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Re: If a is divisible by 7!, then a/5 must be
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29 Nov 2017, 09:05

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Top Contributor

Bunuel wrote:

If a is divisible by 7!, then a/5 must be

I. divisible by 6 II. a multiple of 7 III. a multiple of 10

A. I, II, and III B. None C. II only D. III only E. I and II only

-----ASIDE--------------------- RULE: If integer N is divisible by integer d, we can write N = dk (for some integer k) Example: 30 is divisible by 6, and we can write 30 = (6)(5). Likewise, 100 is divisible by 4, and we can write 100 = (4)(25). Or, if q is divisible by 5, and we can write q = 5k (where k is some integer). -----ONTO THE QUESTION!---------------------

Given: a is divisible by 7! So, a = (7!)(k) for some integer k That is, a = (7)(6)(5)(4)(3)(2)(1)(k)

This means: a/5 = (7)(6)(5)(4)(3)(2)(1)(k)/5 Simplify to get: a/5 = (7)(6)(4)(3)(2)(1)(k)

Now let's examine the statements: I. divisible by 6 a/5 = (7)(6)(4)(3)(2)(1)(k) So, a/5 MUST be divisible by 6 Statement I is true

II. a multiple of 7 a/5 = (7)(6)(4)(3)(2)(1)(k) So, a/5 MUST be divisible by 7 In other words, a/5 MUST be a multiple of 7 Statement II is true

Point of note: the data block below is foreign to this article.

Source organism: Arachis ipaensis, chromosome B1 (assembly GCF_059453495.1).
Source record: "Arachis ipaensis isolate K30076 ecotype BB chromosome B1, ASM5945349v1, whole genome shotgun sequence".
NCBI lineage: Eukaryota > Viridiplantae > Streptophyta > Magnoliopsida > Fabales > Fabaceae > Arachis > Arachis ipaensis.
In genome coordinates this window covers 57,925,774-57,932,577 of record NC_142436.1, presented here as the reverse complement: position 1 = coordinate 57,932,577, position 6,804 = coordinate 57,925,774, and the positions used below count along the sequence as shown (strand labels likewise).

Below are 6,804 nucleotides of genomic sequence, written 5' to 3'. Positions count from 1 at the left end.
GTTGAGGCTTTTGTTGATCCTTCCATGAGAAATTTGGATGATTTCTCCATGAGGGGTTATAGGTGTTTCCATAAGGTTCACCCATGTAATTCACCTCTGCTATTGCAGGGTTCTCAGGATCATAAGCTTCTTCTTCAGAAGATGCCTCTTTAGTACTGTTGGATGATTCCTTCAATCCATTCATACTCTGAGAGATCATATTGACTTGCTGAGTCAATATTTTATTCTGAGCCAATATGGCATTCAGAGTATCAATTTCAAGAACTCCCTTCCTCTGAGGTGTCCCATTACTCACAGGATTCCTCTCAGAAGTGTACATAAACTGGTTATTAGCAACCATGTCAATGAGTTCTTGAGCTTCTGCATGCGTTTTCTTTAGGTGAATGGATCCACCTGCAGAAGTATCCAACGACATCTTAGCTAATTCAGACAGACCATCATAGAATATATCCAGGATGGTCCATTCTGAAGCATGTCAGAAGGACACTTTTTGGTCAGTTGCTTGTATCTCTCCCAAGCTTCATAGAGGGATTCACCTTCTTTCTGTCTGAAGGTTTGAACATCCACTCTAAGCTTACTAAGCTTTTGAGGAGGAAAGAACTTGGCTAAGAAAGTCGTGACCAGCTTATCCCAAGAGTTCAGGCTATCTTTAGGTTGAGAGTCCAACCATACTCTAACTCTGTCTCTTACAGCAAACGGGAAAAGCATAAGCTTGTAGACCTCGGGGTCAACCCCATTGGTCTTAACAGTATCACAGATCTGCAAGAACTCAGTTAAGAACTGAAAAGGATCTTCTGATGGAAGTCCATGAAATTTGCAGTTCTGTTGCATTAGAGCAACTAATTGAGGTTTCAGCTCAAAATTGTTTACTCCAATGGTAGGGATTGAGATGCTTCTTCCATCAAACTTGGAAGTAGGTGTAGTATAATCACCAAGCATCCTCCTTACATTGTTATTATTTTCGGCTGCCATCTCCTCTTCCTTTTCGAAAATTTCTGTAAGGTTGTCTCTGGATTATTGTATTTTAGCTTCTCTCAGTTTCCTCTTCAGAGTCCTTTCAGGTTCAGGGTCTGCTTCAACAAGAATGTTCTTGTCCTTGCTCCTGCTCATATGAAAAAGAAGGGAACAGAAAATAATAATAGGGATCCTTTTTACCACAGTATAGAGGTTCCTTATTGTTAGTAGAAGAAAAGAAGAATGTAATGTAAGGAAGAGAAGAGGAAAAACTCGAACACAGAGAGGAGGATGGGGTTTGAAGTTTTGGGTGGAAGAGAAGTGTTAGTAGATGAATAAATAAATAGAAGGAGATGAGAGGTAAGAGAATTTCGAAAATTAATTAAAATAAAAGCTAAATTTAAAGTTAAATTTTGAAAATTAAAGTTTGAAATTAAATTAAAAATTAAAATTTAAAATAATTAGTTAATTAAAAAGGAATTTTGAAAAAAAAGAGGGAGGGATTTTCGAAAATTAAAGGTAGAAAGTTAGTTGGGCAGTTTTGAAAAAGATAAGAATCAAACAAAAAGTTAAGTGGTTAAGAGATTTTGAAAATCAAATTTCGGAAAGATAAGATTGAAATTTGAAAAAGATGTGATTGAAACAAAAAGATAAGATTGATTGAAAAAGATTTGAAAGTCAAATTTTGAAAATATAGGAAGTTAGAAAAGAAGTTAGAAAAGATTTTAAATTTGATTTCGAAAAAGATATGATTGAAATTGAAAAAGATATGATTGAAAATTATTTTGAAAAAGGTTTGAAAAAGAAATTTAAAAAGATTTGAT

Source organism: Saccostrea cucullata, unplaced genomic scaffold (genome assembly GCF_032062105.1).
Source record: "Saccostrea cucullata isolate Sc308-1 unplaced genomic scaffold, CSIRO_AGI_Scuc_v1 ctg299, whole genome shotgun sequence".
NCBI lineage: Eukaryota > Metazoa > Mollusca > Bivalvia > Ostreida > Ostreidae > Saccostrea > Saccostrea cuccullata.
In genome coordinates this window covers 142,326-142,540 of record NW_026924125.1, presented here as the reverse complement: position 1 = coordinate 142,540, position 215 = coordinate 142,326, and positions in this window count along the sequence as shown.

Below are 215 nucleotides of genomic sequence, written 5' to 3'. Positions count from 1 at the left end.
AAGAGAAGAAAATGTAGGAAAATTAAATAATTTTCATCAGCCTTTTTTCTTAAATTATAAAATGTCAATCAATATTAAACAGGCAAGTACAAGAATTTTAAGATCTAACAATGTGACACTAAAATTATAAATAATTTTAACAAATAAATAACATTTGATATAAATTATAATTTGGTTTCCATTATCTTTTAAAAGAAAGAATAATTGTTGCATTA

III. a multiple of 10 a/5 = (7)(6)(4)(3)(2)(1)(k) If k = 1, then a/5 is definitely NOT a multiple of 10, since we cannot see a 10 "hiding" in the prime factorization of a/5 Statement III need NOT be true

Answer: E

-----ASIDE--------------------- Here's more information about the concept of divisors "hiding" in the prime factorization of a number:

A lot of integer property questions can be solved using prime factorization. For questions involving divisibility, divisors, factors and multiples, we can say: If N is divisible by k, then k is "hiding" within the prime factorization of N

Consider these examples: 24 is divisible by 3 because 24 = (2)(2)(2)(3) Likewise, 70 is divisible by 5 because 70 = (2)(5)(7) And 112 is divisible by 8 because 112 = (2)(2)(2)(2)(7) And 630 is divisible by 15 because 630 = (2)(3)(3)(5)(7)